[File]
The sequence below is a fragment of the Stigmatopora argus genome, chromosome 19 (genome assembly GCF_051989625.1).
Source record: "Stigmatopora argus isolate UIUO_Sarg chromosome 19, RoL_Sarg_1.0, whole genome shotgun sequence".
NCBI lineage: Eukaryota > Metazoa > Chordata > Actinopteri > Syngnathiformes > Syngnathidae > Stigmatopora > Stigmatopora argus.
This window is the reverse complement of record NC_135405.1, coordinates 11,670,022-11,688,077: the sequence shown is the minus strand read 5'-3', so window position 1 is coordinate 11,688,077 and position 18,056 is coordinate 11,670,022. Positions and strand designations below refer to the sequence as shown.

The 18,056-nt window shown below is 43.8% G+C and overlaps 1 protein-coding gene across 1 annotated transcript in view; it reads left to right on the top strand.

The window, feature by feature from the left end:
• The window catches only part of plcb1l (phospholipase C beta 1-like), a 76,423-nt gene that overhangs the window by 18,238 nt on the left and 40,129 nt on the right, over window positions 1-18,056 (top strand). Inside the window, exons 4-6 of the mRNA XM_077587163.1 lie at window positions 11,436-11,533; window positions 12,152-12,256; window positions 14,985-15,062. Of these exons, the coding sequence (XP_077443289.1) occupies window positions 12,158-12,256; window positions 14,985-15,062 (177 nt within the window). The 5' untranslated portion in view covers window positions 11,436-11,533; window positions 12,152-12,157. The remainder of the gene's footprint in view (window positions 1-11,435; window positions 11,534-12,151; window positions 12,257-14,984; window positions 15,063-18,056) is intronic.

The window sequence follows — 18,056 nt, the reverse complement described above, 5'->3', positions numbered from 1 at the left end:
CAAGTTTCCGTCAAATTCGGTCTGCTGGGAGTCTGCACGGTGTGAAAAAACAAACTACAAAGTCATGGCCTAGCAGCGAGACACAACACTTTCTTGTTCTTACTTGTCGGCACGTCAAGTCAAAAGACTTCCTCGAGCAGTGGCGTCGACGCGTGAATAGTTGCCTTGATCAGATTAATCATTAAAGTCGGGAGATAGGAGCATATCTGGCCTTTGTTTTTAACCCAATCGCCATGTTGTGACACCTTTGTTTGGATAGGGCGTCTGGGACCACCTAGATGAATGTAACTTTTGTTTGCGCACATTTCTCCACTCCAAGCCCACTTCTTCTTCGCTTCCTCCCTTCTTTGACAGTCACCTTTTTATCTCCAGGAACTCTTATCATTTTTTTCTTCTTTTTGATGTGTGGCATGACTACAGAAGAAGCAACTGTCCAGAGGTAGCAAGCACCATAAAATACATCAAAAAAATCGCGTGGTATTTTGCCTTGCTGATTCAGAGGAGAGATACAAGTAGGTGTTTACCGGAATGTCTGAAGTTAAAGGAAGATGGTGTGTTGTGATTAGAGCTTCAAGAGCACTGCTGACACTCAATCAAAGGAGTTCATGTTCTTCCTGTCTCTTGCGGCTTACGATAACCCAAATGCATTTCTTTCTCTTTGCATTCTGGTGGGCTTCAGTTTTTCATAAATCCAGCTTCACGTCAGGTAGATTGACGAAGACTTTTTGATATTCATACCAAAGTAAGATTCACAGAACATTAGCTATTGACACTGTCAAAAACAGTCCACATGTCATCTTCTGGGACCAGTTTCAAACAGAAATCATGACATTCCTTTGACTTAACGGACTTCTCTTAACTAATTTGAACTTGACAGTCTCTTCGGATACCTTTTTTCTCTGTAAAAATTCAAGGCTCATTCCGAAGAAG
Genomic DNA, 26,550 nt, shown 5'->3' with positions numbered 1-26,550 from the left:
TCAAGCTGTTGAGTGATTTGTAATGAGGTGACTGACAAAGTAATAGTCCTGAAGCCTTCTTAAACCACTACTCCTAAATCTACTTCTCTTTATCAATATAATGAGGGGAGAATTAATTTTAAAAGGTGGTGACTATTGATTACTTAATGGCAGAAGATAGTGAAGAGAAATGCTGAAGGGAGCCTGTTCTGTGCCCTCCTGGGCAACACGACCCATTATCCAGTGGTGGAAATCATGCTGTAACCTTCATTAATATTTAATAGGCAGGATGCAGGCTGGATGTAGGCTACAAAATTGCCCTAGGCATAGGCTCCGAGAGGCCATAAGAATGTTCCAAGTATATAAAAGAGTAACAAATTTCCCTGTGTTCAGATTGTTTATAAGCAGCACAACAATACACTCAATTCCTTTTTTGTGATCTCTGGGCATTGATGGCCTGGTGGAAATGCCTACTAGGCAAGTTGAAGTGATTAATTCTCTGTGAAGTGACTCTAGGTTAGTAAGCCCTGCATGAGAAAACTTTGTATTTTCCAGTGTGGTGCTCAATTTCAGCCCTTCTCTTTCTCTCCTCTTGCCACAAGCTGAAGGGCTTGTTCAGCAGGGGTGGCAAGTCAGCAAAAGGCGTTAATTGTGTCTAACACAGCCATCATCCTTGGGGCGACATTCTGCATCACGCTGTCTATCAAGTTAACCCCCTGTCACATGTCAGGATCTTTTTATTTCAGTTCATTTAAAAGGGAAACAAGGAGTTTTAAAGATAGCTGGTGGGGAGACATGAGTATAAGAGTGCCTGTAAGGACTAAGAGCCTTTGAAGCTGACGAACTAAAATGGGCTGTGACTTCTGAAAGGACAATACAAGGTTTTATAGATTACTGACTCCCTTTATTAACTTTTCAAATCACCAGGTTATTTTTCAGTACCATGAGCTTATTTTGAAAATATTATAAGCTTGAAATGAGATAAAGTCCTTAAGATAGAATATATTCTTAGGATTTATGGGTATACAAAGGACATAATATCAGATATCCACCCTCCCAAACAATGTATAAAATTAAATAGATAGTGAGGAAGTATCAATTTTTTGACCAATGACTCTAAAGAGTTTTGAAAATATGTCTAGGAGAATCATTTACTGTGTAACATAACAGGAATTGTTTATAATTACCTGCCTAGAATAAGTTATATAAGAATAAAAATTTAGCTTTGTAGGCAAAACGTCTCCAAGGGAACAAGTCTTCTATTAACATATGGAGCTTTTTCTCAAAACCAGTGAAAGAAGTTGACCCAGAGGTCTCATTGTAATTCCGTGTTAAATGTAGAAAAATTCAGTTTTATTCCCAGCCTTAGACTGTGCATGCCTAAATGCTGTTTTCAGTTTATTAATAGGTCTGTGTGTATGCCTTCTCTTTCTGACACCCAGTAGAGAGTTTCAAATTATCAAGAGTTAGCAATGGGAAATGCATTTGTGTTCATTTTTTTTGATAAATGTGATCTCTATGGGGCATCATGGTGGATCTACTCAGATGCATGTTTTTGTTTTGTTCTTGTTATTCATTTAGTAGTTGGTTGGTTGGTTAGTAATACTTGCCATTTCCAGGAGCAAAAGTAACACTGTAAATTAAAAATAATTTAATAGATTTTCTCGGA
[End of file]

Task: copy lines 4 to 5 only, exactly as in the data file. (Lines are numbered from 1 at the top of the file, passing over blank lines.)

This window is the reverse complement of record NC_135405.1, coordinates 11,670,022-11,688,077: the sequence shown is the minus strand read 5'-3', so window position 1 is coordinate 11,688,077 and position 18,056 is coordinate 11,670,022. Positions and strand designations below refer to the sequence as shown.

The 18,056-nt window shown below is 43.8% G+C and overlaps 1 protein-coding gene across 1 annotated transcript in view; it reads left to right on the top strand.